CLAUSE: Keep Them Away

“Hotel will not allow any group that is incompatible with Group to book any function space or suites in Hotel over Group's meeting dates. Hotel acknowledges that “incompatible” groups include companies or organizations whose business concerns X and/or who may attract attendees or exhibitors from the same area of business. Should any “incompatible” group seek to book function space or suites in the Hotel during Group's meeting dates, Hotel will inform Group and grant the first right of refusal on all function space and suites to Group.”

EFFECT: Narrow It Down

This clause seeks to have the hotel turn away business, so it is important that the clause be both necessary and narrowly construed. This type of clause might be important for groups or organizations that need to protect a competitive advantage or trade secrets. For example, if Group A is holding a corporate meeting to discuss the development of a new drug, they do not want Group B's employees or managers around to overhear their corporate strategies or product details. This type of clause might also be important for a group whose core purposes or programming is in direct conflict with another group. For example, if Group A is an animal rights group and Group B has members who do live animal testing, there could be a serious and volatile conflict if the groups are meeting in the same facility.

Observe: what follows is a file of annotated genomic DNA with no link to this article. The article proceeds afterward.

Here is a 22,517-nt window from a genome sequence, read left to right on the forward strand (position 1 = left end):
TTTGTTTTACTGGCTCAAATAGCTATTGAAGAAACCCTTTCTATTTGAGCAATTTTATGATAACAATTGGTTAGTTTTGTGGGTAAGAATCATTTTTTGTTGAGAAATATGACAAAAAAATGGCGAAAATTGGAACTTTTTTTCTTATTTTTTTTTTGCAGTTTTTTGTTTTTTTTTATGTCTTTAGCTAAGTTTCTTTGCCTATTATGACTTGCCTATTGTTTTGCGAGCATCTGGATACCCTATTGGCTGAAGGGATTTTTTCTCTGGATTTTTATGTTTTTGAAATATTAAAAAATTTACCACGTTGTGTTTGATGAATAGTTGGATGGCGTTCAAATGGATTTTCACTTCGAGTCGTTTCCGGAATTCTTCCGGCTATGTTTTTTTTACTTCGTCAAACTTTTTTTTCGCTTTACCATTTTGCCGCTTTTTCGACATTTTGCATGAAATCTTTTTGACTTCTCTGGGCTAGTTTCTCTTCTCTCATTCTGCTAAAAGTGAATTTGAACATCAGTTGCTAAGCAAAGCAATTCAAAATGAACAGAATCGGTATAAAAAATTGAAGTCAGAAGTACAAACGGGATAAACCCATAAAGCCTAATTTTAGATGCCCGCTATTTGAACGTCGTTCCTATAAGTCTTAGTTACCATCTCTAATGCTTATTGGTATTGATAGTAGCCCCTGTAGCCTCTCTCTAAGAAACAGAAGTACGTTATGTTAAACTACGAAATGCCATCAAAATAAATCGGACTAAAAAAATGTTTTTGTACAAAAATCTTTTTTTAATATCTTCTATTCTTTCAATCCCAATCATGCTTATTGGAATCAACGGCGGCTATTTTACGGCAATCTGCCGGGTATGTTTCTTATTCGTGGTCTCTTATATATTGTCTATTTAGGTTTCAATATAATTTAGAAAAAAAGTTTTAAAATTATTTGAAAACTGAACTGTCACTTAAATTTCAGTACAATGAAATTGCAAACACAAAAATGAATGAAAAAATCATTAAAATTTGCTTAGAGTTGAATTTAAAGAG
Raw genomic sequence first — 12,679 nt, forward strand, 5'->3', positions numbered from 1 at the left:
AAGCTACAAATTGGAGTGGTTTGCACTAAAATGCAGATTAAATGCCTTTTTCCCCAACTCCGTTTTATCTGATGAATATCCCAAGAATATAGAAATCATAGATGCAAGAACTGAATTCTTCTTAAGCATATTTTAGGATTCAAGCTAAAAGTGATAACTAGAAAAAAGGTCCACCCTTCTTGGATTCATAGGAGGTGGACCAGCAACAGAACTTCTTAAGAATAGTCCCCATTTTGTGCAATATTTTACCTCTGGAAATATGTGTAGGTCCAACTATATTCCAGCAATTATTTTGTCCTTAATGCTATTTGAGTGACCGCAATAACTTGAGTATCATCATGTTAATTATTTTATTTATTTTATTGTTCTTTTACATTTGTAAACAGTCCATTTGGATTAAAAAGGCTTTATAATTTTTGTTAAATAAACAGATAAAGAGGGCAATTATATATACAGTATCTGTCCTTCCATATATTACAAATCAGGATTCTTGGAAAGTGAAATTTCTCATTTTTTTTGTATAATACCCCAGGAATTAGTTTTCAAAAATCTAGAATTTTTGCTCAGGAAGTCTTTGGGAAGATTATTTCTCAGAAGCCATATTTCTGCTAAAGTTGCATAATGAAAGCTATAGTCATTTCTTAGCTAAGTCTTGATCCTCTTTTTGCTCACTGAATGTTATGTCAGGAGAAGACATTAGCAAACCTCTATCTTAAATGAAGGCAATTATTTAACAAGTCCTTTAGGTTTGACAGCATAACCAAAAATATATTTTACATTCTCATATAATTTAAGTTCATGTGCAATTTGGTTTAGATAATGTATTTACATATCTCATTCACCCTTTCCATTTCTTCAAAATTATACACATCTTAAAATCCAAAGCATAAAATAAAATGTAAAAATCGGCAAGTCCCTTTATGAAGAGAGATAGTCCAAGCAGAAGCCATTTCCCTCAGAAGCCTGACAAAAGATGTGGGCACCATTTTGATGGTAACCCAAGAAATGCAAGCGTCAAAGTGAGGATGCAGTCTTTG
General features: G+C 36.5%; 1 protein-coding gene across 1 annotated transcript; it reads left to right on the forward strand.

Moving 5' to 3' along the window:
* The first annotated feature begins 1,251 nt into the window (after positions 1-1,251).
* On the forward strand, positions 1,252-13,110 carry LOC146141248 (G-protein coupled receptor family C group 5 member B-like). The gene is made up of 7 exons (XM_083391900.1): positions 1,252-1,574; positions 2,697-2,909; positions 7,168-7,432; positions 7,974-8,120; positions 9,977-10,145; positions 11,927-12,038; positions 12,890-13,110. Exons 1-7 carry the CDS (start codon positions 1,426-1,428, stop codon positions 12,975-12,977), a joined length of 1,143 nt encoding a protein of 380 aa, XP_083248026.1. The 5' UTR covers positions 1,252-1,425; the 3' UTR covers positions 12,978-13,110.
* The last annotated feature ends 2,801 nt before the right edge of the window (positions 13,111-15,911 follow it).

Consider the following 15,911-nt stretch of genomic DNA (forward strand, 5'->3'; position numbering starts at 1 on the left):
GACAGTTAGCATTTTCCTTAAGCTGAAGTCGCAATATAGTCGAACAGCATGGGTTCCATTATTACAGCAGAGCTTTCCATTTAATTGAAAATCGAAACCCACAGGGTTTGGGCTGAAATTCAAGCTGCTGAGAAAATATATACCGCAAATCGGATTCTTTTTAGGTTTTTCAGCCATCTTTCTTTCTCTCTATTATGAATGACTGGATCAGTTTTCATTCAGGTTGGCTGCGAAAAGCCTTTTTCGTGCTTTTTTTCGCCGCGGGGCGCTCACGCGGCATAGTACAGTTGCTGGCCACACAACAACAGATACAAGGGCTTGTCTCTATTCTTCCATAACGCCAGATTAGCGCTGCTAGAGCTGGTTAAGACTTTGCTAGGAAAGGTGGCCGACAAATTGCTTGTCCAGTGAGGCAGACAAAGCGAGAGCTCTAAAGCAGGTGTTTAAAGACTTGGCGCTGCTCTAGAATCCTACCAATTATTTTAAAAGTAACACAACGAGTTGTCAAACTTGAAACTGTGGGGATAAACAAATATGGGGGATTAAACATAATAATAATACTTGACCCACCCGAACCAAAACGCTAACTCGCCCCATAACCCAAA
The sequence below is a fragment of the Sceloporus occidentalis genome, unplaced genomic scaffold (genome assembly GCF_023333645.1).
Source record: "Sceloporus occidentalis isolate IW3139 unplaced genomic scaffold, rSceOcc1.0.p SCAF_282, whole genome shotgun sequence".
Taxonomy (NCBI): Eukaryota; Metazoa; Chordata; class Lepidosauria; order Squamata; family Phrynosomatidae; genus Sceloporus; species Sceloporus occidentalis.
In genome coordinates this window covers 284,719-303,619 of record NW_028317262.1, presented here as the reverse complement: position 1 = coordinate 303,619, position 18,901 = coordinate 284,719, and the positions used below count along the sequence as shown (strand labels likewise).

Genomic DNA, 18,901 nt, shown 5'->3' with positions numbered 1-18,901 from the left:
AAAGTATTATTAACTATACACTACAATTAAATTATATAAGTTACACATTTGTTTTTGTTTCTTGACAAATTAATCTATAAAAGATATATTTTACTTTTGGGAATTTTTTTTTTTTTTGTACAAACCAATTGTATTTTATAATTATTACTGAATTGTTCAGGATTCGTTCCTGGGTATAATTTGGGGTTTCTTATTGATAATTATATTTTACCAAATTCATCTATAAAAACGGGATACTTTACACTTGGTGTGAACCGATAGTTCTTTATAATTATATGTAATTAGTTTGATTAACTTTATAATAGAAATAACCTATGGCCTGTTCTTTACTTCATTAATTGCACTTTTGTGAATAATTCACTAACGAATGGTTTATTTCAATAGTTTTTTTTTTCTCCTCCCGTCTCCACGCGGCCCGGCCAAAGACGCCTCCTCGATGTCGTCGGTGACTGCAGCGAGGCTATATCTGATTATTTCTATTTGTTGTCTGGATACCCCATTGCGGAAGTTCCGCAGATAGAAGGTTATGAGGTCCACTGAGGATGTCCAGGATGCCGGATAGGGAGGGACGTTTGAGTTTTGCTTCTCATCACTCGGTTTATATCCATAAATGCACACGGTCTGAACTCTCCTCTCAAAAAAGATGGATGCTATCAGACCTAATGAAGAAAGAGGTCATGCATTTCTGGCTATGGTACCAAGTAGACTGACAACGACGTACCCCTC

The conflicting-group issue should be negotiated as part of the contract. The parties to the contract need to be very clear about how “incompatible” groups are defined. By putting this language in the contract, the hotel has an affirmative responsibility to understand the nature of other groups requesting meeting space. Likewise, depending on the nature of the contract clause, the group may need to be prepared to pay for additional function space or suites to compensate the hotel for the business it is being asked to turn away.


Tyra W. Hilliard, Esq., CMP (tyrah@gwu.edu) is an industry lawyer and assistant professor of event and meeting management at The George Washington University in Washington, D.C.

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